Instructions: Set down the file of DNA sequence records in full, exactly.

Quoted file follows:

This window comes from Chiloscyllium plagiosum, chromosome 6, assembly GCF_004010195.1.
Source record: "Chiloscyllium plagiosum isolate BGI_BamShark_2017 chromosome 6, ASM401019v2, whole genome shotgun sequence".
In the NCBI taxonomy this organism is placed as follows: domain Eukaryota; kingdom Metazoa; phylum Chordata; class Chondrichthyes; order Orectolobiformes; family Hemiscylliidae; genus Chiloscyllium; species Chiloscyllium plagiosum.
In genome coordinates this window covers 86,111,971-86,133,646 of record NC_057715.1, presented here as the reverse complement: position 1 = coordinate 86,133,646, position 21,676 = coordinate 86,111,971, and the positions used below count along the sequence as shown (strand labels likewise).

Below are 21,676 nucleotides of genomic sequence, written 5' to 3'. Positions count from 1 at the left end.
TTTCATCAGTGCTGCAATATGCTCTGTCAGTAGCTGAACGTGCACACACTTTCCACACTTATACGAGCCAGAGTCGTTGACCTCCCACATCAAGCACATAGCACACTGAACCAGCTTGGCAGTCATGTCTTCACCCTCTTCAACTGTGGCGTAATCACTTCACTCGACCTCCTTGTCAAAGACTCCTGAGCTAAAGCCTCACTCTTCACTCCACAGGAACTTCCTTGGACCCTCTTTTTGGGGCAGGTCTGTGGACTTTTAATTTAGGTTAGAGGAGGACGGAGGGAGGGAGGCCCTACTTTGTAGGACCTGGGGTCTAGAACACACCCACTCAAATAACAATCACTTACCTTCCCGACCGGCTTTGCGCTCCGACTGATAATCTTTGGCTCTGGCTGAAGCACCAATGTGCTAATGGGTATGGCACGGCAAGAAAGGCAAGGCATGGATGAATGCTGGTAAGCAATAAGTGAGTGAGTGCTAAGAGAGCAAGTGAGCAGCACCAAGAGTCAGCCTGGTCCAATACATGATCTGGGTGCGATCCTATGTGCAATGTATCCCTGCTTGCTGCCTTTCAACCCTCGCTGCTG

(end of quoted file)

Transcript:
This window comes from Chiloscyllium plagiosum, chromosome 6, assembly GCF_004010195.1.
Source record: "Chiloscyllium plagiosum isolate BGI_BamShark_2017 chromosome 6, ASM401019v2, whole genome shotgun sequence".
In the NCBI taxonomy this organism is placed as follows: domain Eukaryota; kingdom Metazoa; phylum Chordata; class Chondrichthyes; order Orectolobiformes; family Hemiscylliidae; genus Chiloscyllium; species Chiloscyllium plagiosum.
In genome coordinates this window covers 86,111,971-86,133,646 of record NC_057715.1, presented here as the reverse complement: position 1 = coordinate 86,133,646, position 21,676 = coordinate 86,111,971, and the positions used below count along the sequence as shown (strand labels likewise).

Below are 21,676 nucleotides of genomic sequence, written 5' to 3'. Positions count from 1 at the left end.
TTTCATCAGTGCTGCAATATGCTCTGTCAGTAGCTGAACGTGCACACACTTTCCACACTTATACGAGCCAGAGTCGTTGACCTCCCACATCAAGCACATAGCACACTGAACCAGCTTGGCAGTCATGTCTTCACCCTCTTCAACTGTGGCGTAATCACTTCACTCGACCTCCTTGTCAAAGACTCCTGAGCTAAAGCCTCACTCTTCACTCCACAGGAACTTCCTTGGACCCTCTTTTTGGGGCAGGTCTGTGGACTTTTAATTTAGGTTAGAGGAGGACGGAGGGAGGGAGGCCCTACTTTGTAGGACCTGGGGTCTAGAACACACCCACTCAAATAACAATCACTTACCTTCCCGACCGGCTTTGCGCTCCGACTGATAATCTTTGGCTCTGGCTGAAGCACCAATGTGCTAATGGGTATGGCACGGCAAGAAAGGCAAGGCATGGATGAATGCTGGTAAGCAATAAGTGAGTGAGTGCTAAGAGAGCAAGTGAGCAGCACCAAGAGTCAGCCTGGTCCAATACATGATCTGGGTGCGATCCTATGTGCAATGTATCCCTGCTTGCTGCCTTTCAACCCTCGCTGCTG